Temporal Fidelity in Flight Simulators

Riccio, G., McMillan, G., and Merriken, M. (1988). Temporal fidelity in flight simulators: A guide for research and development. Wright-Patterson, AFB: Armstrong Aerospace Medical Research Laboratory.

Simulation temporal fidelity is defined as the degree to which the simulator system accurately reproduces the time between operator input and perceptual output response of an actual aircraft. Due to the implementation of the simulation software and hardware, temporal distortions due to the simulator system exist. The total delay of a simulator system is made up of two main components: transport delay (also refered to as transmission lag and pure time delay) and delay due to aircraft dynamics. Transport delay adds a linear phase shift to the frequency response without altering the gain curve. The resulting phase lag results in a less stable system.

Development of any human-controlled system requires a deep understanding of the effects of time delays on stability and performance of the human-system combination. In an adaptive human-system interaction, stability is determined by the ability of the human controller to stabilize the physical system. While individual differences in the human dimension and other idiosyncrasies of a situation introduce moment-to-moment variation in this ability, empirical research can lead to statistical conclusions about factors affecting stabilizability of a physical system by a human controller. In the specific context of flight simulation, such findings provide a deep understanding of the utility of a simulator for training. The associated methodologies enable the quantitative evaluation of transfer of training, and they foster qualitative insights about the very nature of a simulation and the meaning that is made of it by a human controller.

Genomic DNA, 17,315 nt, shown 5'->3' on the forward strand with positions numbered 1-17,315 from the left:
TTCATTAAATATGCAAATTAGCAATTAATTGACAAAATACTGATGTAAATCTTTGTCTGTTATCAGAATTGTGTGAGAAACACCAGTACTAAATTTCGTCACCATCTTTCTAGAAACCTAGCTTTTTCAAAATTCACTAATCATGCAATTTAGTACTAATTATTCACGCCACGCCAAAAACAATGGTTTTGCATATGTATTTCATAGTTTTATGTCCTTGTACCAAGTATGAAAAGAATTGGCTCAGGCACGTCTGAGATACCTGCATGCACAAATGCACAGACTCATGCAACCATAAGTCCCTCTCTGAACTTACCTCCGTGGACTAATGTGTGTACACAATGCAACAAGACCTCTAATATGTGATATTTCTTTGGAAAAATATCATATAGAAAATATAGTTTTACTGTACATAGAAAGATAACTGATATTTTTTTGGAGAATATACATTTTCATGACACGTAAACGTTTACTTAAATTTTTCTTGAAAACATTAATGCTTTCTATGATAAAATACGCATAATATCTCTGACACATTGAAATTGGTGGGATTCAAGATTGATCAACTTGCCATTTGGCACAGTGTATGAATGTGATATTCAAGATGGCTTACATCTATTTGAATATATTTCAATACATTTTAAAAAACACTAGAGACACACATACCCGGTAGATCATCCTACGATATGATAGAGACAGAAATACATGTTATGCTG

A multifaceted program of research and development was initiated at Wright-Patterson AFB in the 1980s to provide an unprecedented breadth of understanding of flight simulation. In essence, the program de-fragmented thought leadership from many sectors of the industry and across a wide variety of scientific disciplines that had not previously appreciated the potential for cross-fertilization and attendant breakthroughs in science and technology. This required development of an ontology for all aspect of flight simulation that related to perception and action. An early form of this ontology was utilized in the design of a program specifically to address time delays in flight simulators. The ontology also was used to present methodologies and findings in a format that facilitates comparisons across different kinds of investigations and different kinds of simulators. Details of the format were inspired by the Engineering Data Compendium: Human Perception and Performance produced in the 1980s at what is now the Air Force Research Laboratory.

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Gary Riccio

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